• ISO is the film/sensors sensitivity to light. This is often referred to as speed. Doubling the sensitivity is indicated by doubling the number of the ISO. Here are some typical ISO's: 50, 100, 200, 400, 800, 1600, 3200, 6400


The Racetrack Playa, Death Valley National Park

P1.3 Zones Defined 

I haven't found as good a definition as in Ansel Adams chapter on the Zone System, so I've modeled this after how he described it.

Value Range   Zone Description
Low Values 00 0 Total black
11 1 Slight tonality, no texture
22 2 First suggestion of texture
33 3 Average dark materials and low values showing adequate texture
Middle values 44 4 Average dark foliage, dark stone, or landscape shadow
55 5 Middle gray (18% reflectance). Clear north sky, gray stone, average weathered wood
66 6 Average caucasian skin in sunlight, light stone, shadows on snow
High values 77 7 Very light skin, light gray objects, average snow 
88 8 Whites with texture,like snow and clouds
99 9 White without texture, approaching pure white 
10 10 Pure white


Part 2: Using the Zone System-------------------------------------------------------------------

P2.1 Putting it into practice  

Your camera wants to meter everything at zone 5 or middle gray, but you probably don't. This is why understanding the zone system is so important. It allows you to place your subject in the zone you want it to be in.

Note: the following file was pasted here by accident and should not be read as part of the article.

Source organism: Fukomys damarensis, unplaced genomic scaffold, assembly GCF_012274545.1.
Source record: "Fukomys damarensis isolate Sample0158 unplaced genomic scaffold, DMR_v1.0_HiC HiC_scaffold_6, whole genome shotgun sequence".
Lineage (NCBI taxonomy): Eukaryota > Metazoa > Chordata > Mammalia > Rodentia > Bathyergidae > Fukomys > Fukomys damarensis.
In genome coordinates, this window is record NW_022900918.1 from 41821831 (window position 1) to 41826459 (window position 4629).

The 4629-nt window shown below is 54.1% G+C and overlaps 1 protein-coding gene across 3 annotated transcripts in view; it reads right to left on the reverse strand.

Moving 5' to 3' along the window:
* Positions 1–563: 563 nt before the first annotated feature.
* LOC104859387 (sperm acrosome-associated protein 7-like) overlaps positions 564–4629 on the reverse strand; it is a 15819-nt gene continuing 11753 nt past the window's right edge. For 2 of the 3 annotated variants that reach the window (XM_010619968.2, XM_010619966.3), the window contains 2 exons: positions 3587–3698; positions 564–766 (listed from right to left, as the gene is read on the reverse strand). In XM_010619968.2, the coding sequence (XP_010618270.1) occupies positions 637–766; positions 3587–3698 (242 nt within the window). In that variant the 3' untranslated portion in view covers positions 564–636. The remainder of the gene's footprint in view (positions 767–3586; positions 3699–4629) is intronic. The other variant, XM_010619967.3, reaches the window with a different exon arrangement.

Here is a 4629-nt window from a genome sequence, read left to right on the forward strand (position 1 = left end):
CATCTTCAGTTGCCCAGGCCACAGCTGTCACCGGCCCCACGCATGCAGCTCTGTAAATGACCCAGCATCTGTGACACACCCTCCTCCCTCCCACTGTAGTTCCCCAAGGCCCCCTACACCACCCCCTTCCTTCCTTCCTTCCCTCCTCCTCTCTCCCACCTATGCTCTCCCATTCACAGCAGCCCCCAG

Here are steps for using the Zone System by adjusting the aperture, shutter speed, or ISO. If you aren't sure how to do any of the steps below, refer to your camera's manual. 

  1. Set your camera to manual mode. 
  2. Set your camera to spot meter. 
  3. Fill the frame with as much of your subject as possible. 
  4. Meter the subject. 
  5. Adjust the exposure until the meter reads 0. This in Zone 5 or middle gray. 
  6. Increase or decrease the stops by adjusting:
  • The aperture larger or smaller by the same amount of zones you want to move.
  • The shutter speed slower or faster by the same amount of zones you want to move.
  • The ISO higher to lower by the same amount of zones you want to move.

P2.2 Examples


For this image, I was far more concerned about getting detail in the sky and clouds than I was about getting detail in the Joshua Trees. I metered for the sky and placed it in zone 8, allowing the foreground and trees to fall into zones 0-3. 

Example 2 

This image was all about the pier, so I metered on the cross beams, placing them in Zone 3, allowing the sky to go to zone 10. 

P2.3 The Histogram